NEW YORK • The sputniks, as the Metropolitan Opera's starburst- shaped crystal chandeliers are known, were stuck in orbit for more than a year. But thanks to a mechanical overhaul, they can come back to earth - ensuring that a beloved Met ritual can resume next month as the curtain rises on the company's 50th anniversary season at Lincoln Center.
The Met's chandeliers play a silent role before performances: As the house lights dim, a dozen of them slowly ascend 19m to the auditorium's golden ceiling. But after a faulty clutch put one out of commission, they all spent last season in place near the ceiling.
The Met has taken advantage of its summer break to replace the outdated equipment that raised and lowered its chandeliers for half a century. It custom-dyed several thousand metres of new power cable just the right shade of "Met red" and installed 12 new computerised winches in the catwalks above the auditorium's ceiling.
During a break in a recent technical rehearsal for the new production of Tristan Und Isolde that will open the season on Sept 26, Mr Jeff Mace, who oversaw the chandelier project, showed off the new winches up in the domes, more than 25m above the orchestra seats. The winches unspool two lines of steel wire and a suitably red power cable to each sputnik.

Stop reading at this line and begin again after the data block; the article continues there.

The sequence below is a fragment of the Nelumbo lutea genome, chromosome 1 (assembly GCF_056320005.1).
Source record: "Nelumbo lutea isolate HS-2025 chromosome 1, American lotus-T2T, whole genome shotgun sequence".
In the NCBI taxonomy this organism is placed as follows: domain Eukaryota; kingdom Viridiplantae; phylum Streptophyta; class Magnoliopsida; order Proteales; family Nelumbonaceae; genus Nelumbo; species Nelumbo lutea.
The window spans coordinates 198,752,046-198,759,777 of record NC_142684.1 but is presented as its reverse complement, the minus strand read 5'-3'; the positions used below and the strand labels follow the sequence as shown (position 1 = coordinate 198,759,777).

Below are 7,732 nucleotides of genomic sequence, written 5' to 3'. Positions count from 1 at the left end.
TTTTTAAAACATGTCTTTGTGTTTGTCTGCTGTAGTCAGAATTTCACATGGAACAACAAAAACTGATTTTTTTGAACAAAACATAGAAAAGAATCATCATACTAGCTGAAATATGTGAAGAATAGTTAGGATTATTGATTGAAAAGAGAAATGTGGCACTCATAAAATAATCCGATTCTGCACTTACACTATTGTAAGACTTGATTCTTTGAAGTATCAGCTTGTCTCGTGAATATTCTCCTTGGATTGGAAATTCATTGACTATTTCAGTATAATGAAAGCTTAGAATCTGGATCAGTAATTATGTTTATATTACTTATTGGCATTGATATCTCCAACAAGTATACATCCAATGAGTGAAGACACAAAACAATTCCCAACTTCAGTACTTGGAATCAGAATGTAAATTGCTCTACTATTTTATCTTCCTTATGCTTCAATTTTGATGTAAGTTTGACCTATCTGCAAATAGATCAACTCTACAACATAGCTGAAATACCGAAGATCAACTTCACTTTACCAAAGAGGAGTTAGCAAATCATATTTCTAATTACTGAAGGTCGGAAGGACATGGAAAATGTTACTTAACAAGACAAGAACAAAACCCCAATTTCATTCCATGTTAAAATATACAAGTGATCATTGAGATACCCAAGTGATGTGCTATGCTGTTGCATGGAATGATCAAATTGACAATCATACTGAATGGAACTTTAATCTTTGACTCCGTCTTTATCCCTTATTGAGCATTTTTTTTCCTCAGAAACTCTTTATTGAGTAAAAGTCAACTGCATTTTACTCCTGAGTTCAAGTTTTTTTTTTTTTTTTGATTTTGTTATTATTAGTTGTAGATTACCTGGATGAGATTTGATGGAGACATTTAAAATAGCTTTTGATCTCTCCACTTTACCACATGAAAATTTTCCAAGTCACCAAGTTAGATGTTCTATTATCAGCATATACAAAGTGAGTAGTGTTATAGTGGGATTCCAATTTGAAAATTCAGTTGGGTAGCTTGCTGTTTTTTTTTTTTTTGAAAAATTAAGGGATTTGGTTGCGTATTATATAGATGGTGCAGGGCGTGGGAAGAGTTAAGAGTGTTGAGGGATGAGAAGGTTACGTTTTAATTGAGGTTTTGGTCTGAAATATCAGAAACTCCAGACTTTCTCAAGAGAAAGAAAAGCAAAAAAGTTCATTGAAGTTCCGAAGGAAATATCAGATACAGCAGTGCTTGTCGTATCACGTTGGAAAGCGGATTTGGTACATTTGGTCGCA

While the old machines could lift 68kg at a speed of 0.3m a second, the new ones can lift 227kg and go three times as fast.
Now the sputniks are ready to resume their nightly ascents and the Met, which has been facing a box-office slump and fiscal challenges, can take its place once more among the many opera houses that have made opulent, ornate chandeliers showpieces in their own right.
The cult of the opera house chandelier, which dates back to the candle era, spans far and wide: They can be emblems of elegance, or visual manifestations of the dazzling, over-the-top art form that is opera, or acoustical aids that help reflect sound in large theatres that still shun electronic amplification.
Antoine Pecqueur, who wrote The Most Beautiful Opera Houses In The World, said the role of chandeliers had changed over the years, from illuminating high society's see-and-be-seen rituals to serving a more functional, transitional role today. "We pass from the lighting in the hall to that of the stage," he wrote in an e-mail.
The Met's emblematic chandeliers were installed when it moved to Lincoln Center in 1966. Made by Lobmeyr, they were a gift from the Austrian government in gratitude for United States aid after World War II.
For some opera buffs, performances without the chandelier- raising ritual had felt incomplete.
Mr Fred Plotkin, who wrote Opera 101: A Complete Guide To Learning And Loving Opera and writes about opera for the classical music radio station WQXR, said the rising chandeliers signalled the moment to put aside thoughts of the day and focus on opera.
"When I sit in the grand tier, I love watching them begin their ascent," he said. "And in the balcony, when you're really quiet, you can hear the tinkling when they stop. That sound, to me, is the sound of the Met."
NEW YORK TIMES